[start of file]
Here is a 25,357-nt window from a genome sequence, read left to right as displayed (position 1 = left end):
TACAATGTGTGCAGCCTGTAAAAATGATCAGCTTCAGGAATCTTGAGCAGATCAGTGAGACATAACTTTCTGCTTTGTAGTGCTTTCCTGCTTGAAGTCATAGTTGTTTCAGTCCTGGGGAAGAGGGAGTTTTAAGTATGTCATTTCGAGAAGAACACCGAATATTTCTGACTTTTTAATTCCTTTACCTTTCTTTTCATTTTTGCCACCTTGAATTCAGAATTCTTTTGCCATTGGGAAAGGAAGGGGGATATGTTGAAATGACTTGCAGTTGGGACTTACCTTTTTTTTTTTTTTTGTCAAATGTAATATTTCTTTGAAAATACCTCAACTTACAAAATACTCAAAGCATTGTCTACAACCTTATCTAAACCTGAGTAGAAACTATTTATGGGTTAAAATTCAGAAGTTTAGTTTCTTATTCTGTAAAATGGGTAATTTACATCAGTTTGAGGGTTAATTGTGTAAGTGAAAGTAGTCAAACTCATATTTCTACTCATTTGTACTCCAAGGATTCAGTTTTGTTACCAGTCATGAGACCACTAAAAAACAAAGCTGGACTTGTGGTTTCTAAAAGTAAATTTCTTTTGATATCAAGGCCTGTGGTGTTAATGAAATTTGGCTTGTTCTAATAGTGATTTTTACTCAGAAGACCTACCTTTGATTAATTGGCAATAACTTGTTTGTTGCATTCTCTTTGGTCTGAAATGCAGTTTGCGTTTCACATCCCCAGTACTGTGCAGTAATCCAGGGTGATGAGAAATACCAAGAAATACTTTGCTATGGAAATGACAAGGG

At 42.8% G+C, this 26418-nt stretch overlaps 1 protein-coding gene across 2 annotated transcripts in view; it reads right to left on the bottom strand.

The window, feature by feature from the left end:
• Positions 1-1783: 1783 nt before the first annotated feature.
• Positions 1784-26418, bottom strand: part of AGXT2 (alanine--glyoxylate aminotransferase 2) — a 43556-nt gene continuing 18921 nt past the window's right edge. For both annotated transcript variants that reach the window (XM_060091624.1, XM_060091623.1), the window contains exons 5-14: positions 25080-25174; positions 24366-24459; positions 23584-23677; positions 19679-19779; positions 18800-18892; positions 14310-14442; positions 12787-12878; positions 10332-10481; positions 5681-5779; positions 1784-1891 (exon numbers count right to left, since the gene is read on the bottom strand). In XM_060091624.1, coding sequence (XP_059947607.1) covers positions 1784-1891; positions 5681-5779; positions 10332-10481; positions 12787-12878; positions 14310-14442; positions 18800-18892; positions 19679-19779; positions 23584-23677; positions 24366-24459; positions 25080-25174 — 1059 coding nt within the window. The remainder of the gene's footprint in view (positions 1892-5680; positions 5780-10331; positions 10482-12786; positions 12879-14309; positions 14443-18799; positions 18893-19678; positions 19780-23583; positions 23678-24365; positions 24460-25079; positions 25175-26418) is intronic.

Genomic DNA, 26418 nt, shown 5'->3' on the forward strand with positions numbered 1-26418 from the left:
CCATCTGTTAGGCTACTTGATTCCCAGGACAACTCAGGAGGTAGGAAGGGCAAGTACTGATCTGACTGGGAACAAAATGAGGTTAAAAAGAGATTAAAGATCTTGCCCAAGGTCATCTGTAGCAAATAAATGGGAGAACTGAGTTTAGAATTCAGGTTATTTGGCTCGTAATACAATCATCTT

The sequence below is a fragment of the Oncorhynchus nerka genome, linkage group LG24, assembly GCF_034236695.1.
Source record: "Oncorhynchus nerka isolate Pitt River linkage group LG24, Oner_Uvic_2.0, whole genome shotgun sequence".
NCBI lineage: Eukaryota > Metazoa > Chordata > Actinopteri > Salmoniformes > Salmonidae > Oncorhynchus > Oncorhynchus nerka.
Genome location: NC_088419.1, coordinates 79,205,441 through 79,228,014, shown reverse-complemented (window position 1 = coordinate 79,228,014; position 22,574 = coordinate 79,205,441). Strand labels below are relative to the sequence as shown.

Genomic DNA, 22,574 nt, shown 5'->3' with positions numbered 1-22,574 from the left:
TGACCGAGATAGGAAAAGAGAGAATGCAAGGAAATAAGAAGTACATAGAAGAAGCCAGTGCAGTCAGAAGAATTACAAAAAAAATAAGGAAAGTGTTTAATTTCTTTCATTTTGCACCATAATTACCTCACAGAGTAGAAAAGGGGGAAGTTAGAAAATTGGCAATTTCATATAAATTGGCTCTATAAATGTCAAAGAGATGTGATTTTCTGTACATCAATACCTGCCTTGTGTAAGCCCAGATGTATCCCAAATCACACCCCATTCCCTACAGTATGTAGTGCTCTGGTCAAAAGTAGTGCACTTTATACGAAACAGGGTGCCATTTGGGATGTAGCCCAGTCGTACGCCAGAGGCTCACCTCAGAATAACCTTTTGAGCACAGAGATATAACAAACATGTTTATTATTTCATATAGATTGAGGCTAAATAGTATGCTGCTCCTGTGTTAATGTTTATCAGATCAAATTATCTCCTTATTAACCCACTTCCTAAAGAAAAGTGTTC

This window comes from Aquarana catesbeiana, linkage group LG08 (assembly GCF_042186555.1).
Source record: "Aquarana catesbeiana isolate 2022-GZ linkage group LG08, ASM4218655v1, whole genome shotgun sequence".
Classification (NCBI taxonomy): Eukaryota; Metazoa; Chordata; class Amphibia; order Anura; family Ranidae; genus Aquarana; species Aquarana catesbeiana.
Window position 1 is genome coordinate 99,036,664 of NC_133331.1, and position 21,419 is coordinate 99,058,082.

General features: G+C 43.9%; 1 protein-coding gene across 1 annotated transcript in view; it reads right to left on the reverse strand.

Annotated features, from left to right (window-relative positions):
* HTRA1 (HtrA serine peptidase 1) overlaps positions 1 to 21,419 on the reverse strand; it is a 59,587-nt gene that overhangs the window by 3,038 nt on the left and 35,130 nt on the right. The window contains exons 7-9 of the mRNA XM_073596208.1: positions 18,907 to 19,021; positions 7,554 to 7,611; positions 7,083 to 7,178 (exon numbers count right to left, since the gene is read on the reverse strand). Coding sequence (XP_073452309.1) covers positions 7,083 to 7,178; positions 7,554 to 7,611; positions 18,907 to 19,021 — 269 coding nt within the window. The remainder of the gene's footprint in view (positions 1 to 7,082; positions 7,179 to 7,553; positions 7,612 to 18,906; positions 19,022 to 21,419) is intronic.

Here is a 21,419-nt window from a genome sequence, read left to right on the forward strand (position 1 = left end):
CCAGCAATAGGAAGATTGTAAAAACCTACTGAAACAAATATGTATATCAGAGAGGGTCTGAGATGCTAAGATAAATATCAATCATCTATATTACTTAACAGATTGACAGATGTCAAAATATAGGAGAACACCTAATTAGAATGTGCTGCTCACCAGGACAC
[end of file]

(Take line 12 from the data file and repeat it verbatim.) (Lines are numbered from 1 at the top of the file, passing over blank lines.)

Genome location: NC_088419.1, coordinates 79,205,441 through 79,228,014, shown reverse-complemented (window position 1 = coordinate 79,228,014; position 22,574 = coordinate 79,205,441). Strand labels below are relative to the sequence as shown.